(This can be a stand-alone article in many aspects– it can be read as a small window into Autistic spirituality, or as a guide for orthodox Lutherans on setting up holy space at home. However, this is meant to be a supplement to the Weep No More self-help guide.)
In my guide, I suggested setting up a physical Family Altar (or holy space) for daily devotional life. The purpose is to maintain and re-establish your connection with God. For those who were affected adversely, this is a good way to hold on to your unity with Christ while you seek healing. You will NOT find complete healing outside of Christ.
As an Autistic woman, sometimes I take things literally and building holy space allows me to focus upon God in concrete ways. Some people would interpret building an Altar as a metaphor and set time for devotions and hymns. I understood holy space as physical as well. I can understand things if I can hold the object in my hands or see it visually. There is also the kinetic aspect as well, like kneeling or crossing oneself or lighting a candle.
Setting up physical holy space is flexible. It can be a small closet…or a console table on a wall…or even a corner in your bedroom. It can be as portable as a linen cloth over a end table with a small cross and a candle or a more permanent structure.
One person I knew made his home altar using a bookcase. In my case, it is a small corner in my bedroom.
(Image Description: An home altar at a corner of a room. On a wall, there is a crucifix and two shelves. On the top shelf there is a small incense burner. The bottom shelf has a candle and prayer beads. In front of the home altar is a kneeling chair. Next to the kneeling chair is a basket holding devotional books. To the right of the home altar is a window with the Kentucky state flag over it.)
As you see, my altar is simple, just two shelves and a crucifix. I added the kneeling chair as I have a bum knee from playing Kinect on XBox years ago.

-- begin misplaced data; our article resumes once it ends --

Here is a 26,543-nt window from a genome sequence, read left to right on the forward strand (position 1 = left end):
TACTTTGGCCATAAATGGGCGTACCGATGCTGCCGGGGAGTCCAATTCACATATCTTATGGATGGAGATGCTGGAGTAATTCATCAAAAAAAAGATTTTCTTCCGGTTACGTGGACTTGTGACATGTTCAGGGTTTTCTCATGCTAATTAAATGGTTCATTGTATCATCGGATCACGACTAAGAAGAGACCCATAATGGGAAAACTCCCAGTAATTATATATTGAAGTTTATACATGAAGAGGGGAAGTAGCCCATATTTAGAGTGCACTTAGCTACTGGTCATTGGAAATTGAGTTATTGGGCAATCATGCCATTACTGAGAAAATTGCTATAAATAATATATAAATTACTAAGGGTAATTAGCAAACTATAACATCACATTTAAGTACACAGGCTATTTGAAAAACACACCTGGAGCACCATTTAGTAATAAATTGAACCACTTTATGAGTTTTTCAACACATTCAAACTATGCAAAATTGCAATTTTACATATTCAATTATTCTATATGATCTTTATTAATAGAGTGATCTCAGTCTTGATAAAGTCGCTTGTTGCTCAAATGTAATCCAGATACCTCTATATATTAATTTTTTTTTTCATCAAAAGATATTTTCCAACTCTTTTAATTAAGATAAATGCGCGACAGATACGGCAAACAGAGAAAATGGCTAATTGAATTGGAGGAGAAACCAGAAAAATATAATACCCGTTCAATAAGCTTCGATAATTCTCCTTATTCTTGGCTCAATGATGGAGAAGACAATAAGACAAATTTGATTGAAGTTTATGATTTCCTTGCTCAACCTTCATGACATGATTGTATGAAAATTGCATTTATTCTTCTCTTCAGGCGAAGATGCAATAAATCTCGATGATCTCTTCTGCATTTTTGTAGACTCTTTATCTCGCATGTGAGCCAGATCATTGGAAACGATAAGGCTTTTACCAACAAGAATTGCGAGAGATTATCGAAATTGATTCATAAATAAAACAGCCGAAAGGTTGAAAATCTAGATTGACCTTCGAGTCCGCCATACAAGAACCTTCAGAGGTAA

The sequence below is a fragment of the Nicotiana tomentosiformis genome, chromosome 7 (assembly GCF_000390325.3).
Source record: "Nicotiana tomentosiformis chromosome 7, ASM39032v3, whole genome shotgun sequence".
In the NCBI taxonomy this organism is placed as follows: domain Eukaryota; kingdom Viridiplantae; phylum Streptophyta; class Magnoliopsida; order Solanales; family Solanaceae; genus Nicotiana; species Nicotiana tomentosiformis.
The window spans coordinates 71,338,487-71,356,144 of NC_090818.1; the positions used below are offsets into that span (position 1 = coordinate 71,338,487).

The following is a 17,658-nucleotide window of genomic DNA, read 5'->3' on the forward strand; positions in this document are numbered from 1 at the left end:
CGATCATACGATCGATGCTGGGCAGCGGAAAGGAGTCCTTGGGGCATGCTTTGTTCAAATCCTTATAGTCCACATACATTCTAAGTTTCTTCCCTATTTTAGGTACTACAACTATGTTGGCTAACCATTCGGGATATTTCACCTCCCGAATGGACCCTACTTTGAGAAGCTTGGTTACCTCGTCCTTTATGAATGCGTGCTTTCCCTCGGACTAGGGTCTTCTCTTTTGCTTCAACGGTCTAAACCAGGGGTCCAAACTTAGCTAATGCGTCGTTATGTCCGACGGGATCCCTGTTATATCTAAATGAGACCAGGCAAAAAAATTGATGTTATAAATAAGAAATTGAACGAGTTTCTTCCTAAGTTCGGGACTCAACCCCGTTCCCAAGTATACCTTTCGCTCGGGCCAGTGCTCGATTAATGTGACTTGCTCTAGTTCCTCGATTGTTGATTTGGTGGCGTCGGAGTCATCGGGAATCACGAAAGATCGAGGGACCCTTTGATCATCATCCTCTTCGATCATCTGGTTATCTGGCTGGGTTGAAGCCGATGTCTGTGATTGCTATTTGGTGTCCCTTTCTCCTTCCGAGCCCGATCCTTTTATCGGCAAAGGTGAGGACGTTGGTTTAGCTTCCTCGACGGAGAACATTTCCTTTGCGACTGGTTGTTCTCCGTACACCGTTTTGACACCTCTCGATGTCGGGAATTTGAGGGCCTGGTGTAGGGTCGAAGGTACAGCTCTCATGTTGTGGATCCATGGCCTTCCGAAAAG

1) Determine if you need a physical holy space, and if so, what size. I live in a small apartment. I think more concretely. A small physical space to remind me to pray would help me.
2) Make sure the whole household can gather around the space. Since I live alone, I have no issues with privacy, so I can set up a space in my bedroom instead of a small closet. I find small closets constricting and since I have lots of work clothes, space is at a premium.
3) Find an area that you feel comfortable in. For me, my living room is not an optimal place as it is full of horse racing stuff, and I do not want to be distracted by Gunnevera and Songbird. I also saw the living room as “general access” space in which I entertain guests and do common things. The bedroom is more “inner sanctum”, and I do not want my guests to be disturbed or unsettled by my expression of personal devotion.
4) Throw away your “Romaphobia”, recognise that the Early Church and beyond used art and icons for their physical devotion. I have seen stuff in Hobby Lobby, like plaques of Bible verses and word quotes like “#Blessed” on pillows and the like. The Calvinist roots of American Protestantism shifted the devotional art from iconic portrayals to printed words. You know that you are not ascribing power in an idol, so do not panic.
5) Take advantage of the Internet and procure your art and supplies. Confessional Lutheranism has artists and creatives who sells religious art and goods. Ad Crucem has very nice items for your altar.
6) Get a small basket and fill it with doctrinally sound materials. You will NOT find these at the local Christian bookstore. Ask around in your Confessional group for good suggestions. For starters, you need a Bible and Luther’s Small Catechism.
7) Set time to pray in the morning and/or the evening. Make it a habit. Follow the form in the Small Catechism and then pray for your needs.
As a widow, it is much easier to set this up without someone questioning your spirituality. Those who are without spouses can pull this off the best, in my opinion. It is like you are given a blank check to express your piety. I really hope that those in families would be encouraged to set holy space up. And if it have to be metaphorical due to family dynamics, there is no shame. God knows your faith and He will sustain you.